Students working in teams to answer some challenging questions.

After this exercise, which got the students thinking and excited, Kripa Didi asked some questions of the students like what do they do if someone teases their friends on the way to school? What would they do if someone tried to force a marriage at an early age? The students were divided into 5 groups and given the task to find solutions of such problems. The answers varied. For example, some students said that they will do whatever their parents told them to do, which is quite common. Some of the students said that they will call the police, and some of them even said that they will run away from their homes if they faced such problems.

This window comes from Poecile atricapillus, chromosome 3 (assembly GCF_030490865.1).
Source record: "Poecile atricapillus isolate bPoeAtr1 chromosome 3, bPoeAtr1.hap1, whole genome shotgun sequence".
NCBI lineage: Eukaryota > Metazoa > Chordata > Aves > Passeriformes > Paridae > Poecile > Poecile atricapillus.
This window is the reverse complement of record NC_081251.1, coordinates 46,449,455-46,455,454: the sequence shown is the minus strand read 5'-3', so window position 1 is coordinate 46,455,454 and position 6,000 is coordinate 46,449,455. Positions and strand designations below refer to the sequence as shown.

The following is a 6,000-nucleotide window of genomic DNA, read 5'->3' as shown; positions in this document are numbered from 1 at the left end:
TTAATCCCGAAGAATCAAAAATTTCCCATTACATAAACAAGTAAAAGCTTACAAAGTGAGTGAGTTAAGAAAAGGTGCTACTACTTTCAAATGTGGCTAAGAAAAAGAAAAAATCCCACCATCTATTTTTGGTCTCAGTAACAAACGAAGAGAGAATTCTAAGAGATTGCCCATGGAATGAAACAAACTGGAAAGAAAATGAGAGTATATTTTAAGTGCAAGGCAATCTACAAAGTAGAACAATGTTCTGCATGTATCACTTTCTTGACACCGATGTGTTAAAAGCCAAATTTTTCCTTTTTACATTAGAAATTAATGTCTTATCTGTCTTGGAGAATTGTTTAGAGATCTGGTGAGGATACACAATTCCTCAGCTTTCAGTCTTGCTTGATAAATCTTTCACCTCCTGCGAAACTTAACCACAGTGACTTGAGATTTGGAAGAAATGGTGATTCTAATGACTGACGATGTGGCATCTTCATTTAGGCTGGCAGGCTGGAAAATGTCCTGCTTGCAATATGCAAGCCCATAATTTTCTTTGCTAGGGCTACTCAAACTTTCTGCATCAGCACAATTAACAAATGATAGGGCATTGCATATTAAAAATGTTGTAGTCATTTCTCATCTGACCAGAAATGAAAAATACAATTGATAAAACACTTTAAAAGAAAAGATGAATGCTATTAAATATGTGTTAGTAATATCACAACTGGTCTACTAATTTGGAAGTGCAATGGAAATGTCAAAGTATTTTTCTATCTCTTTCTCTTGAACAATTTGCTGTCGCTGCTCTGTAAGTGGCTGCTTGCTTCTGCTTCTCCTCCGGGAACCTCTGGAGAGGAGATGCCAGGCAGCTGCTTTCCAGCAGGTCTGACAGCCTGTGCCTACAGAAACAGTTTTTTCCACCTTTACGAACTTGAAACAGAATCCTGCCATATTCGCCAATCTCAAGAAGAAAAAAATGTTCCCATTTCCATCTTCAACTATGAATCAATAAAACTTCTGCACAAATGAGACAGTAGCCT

Realizing the seriousness of the questions and answers, Kripa Didi suggested that the students try to talk with their parents and explain that marriage is ok, but only when you are independent and have completed your studies. She said that one minute of communication can make years of difference and can change many big decisions that parents may take. Developing good communication skills, especially with parents and elders is very important. She also said that students can educate their parents about the negative consequences of child marriage instead of thinking about running away and avoiding communication.